• Shared Module: It is the other only BW native module and it is main purpose as the name shows it is to host all the code and components that can be shared between several applications. If you have experience with previous versions of TIBCO BW you can think on this TIBCO BW Module as a replacement of a Design Time Library (a.k.a DTL) or if you have experience with a programming language a library that is imported to the code. Because of that it doesn’t have a restriction on the number of applications that can use a share module and there is no limitation on the number of share modules that a TIBCO BW Application can have.
  • OSGI Module: This module is the one that is not BW native and it is not going to be include BW objects such as Processes, Resources and so on, and there are mainly concieved to have Java classes. And again it is more like a helper module that also can be shared as needed. Usual scenarios for use this kind of module is to define Custom XPath Functions for example or to have Java Code shared between several applications.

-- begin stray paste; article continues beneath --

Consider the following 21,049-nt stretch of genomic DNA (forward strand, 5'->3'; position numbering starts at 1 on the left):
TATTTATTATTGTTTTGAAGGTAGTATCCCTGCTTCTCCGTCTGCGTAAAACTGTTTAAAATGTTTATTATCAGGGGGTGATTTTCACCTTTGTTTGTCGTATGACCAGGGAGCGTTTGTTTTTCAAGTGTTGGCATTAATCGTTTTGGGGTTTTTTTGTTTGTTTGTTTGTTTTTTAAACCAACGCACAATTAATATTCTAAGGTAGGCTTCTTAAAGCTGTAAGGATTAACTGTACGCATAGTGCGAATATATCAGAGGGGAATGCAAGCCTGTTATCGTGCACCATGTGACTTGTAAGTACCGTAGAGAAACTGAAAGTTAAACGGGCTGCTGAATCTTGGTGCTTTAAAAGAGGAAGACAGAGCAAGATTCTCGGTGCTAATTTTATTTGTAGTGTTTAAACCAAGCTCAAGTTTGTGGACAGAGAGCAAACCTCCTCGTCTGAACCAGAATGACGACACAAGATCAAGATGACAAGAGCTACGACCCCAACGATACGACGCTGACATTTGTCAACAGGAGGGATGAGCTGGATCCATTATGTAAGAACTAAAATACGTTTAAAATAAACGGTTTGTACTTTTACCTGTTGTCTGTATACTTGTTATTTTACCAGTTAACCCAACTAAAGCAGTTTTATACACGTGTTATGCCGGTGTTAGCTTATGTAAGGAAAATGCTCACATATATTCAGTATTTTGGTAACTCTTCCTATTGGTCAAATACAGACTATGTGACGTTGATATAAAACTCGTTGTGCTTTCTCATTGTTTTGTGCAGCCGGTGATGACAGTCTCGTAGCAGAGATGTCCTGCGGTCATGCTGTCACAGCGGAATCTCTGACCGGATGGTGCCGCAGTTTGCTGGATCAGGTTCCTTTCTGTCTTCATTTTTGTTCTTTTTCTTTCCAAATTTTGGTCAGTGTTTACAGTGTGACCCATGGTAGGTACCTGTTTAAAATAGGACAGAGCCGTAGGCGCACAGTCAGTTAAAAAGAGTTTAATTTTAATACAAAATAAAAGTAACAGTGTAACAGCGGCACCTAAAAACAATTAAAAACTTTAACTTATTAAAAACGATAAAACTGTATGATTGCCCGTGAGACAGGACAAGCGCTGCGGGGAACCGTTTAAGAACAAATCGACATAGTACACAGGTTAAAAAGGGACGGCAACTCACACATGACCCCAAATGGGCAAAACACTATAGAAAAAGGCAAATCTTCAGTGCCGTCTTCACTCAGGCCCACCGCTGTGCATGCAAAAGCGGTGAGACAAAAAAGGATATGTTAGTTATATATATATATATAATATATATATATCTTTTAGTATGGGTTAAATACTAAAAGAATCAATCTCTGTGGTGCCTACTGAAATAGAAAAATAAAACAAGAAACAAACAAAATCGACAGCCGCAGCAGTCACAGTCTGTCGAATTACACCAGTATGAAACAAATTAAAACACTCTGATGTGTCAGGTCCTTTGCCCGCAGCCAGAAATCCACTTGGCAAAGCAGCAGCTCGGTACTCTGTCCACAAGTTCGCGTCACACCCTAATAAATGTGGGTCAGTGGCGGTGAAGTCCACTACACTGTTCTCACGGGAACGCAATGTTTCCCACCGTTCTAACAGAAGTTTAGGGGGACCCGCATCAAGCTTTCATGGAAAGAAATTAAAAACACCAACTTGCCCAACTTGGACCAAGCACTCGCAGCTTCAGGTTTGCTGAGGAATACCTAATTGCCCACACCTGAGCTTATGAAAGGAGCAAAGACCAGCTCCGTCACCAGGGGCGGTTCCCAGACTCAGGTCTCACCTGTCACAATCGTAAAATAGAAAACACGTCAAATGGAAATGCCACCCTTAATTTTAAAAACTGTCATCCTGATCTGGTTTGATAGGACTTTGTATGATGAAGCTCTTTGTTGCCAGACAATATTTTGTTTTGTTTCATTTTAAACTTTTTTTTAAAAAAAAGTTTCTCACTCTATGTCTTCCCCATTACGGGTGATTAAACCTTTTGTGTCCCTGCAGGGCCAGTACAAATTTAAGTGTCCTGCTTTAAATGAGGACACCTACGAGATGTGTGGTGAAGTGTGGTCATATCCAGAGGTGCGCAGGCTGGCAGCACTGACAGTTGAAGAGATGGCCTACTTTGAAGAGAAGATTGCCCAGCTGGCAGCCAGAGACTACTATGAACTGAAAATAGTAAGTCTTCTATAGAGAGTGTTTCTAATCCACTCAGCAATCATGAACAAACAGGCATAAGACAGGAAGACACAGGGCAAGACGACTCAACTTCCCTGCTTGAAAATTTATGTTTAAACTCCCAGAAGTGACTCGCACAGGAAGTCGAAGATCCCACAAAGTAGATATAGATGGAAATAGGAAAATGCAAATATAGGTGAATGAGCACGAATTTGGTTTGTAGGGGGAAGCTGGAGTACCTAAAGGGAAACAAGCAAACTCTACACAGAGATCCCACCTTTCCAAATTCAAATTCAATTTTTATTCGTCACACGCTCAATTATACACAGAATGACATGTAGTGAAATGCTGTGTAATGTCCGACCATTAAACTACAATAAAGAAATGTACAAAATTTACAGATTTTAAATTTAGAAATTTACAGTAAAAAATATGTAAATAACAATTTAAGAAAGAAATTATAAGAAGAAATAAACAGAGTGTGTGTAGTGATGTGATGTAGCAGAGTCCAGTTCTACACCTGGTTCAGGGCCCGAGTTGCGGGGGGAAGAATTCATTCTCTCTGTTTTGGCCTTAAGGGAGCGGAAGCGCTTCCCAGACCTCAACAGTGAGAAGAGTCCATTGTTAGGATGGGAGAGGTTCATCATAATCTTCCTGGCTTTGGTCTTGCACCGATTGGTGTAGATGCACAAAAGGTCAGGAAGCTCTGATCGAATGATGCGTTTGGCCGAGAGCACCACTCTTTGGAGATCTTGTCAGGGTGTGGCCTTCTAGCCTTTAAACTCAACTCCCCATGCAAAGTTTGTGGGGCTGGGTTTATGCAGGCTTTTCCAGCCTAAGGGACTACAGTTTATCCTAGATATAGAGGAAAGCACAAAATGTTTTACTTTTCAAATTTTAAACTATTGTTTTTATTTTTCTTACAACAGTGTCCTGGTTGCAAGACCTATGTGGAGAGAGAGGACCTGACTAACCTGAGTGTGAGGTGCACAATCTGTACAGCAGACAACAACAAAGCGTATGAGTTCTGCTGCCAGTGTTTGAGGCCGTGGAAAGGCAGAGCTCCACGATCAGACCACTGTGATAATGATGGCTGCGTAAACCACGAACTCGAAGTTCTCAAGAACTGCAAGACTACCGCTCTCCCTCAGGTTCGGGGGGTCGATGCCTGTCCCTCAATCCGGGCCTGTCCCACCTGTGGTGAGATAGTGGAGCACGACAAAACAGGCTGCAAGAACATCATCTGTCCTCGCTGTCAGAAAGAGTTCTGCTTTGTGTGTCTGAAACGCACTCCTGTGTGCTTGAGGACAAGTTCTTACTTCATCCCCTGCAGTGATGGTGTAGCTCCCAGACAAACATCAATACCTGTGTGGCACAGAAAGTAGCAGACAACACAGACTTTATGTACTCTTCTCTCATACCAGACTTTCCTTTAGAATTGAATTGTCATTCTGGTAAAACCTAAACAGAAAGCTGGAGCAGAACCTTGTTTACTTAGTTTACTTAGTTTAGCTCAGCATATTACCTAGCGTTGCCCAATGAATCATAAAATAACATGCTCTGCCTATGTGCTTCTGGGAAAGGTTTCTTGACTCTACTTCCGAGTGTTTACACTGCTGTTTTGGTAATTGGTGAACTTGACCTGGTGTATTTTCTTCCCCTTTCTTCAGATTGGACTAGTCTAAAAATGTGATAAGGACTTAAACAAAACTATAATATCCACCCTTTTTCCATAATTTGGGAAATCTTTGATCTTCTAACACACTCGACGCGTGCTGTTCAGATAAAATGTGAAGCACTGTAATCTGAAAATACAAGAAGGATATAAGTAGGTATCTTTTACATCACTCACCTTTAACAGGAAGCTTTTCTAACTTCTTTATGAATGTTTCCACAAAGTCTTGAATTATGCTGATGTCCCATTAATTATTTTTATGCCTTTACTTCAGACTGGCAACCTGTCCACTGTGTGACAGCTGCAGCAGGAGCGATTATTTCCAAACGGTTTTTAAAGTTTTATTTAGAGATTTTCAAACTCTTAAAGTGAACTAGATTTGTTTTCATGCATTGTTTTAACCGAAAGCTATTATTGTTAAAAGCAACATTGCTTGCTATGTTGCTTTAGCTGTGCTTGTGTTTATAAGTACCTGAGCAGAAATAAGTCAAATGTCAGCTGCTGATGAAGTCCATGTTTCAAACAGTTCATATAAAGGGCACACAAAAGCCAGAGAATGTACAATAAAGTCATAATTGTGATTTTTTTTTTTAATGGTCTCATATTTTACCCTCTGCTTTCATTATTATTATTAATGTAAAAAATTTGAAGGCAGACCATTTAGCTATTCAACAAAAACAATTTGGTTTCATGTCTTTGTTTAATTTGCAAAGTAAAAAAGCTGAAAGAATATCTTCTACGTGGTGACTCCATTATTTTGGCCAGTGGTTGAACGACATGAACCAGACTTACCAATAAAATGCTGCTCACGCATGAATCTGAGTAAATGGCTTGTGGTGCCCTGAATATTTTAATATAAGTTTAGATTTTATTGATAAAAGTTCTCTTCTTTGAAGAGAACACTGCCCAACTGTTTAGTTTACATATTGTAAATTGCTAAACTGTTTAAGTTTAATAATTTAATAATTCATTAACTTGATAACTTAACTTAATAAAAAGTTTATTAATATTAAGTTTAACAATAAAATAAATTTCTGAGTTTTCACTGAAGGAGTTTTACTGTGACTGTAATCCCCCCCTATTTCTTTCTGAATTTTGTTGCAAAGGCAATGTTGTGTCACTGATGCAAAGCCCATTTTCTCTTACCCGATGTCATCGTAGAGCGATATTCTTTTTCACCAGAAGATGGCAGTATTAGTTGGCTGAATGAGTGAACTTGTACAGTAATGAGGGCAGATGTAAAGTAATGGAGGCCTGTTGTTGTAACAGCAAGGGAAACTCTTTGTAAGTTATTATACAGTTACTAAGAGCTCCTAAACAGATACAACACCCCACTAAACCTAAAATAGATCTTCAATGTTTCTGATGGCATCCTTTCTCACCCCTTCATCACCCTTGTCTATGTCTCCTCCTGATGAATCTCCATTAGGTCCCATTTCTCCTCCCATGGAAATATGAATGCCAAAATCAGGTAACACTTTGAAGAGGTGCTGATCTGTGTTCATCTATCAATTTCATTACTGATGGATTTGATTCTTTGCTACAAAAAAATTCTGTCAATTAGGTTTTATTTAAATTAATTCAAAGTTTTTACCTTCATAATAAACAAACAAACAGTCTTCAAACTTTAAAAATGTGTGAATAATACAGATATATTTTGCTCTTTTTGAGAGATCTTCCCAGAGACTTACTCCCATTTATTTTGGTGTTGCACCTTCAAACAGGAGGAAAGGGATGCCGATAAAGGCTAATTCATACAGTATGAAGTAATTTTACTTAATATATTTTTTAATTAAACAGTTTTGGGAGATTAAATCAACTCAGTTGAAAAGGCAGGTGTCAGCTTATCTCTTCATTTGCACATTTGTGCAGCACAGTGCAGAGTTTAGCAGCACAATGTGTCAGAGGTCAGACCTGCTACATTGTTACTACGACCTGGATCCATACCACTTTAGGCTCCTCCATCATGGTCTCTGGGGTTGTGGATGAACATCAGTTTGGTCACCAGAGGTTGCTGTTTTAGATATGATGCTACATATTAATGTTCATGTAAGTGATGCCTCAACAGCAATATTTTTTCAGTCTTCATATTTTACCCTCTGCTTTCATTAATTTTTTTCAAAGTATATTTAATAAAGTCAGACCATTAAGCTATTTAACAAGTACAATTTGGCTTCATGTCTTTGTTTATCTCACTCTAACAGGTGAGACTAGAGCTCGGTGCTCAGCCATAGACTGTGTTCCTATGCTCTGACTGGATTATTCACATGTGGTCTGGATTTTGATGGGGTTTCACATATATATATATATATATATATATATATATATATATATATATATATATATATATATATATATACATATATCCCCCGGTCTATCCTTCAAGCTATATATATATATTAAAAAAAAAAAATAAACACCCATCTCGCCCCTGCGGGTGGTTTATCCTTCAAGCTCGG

Both Shared Modules and OSGI Modules can be defined as Maven dependencies and use the Maven process to publish them in a Maven repository and also to be retrieved from it based on the declaration.

That provides a very efficient way for distribution and version control of these shared components and, at the same, offers a similar process for other programming languages such as Java so that it will decrease the learning curve for that process.

TIBCO BW Module Limitations

As we already commented, there are some limitations or special characteristics that each module has. We should be very aware of it to help us properly distribute our code using the right kind of modules.

As commented, one application can have only one TIBCO BW Application Module. Even though it is technically possible to have the same BW Application Module in more than one application, that has no sense because both applications will be the same as its main code will be the same.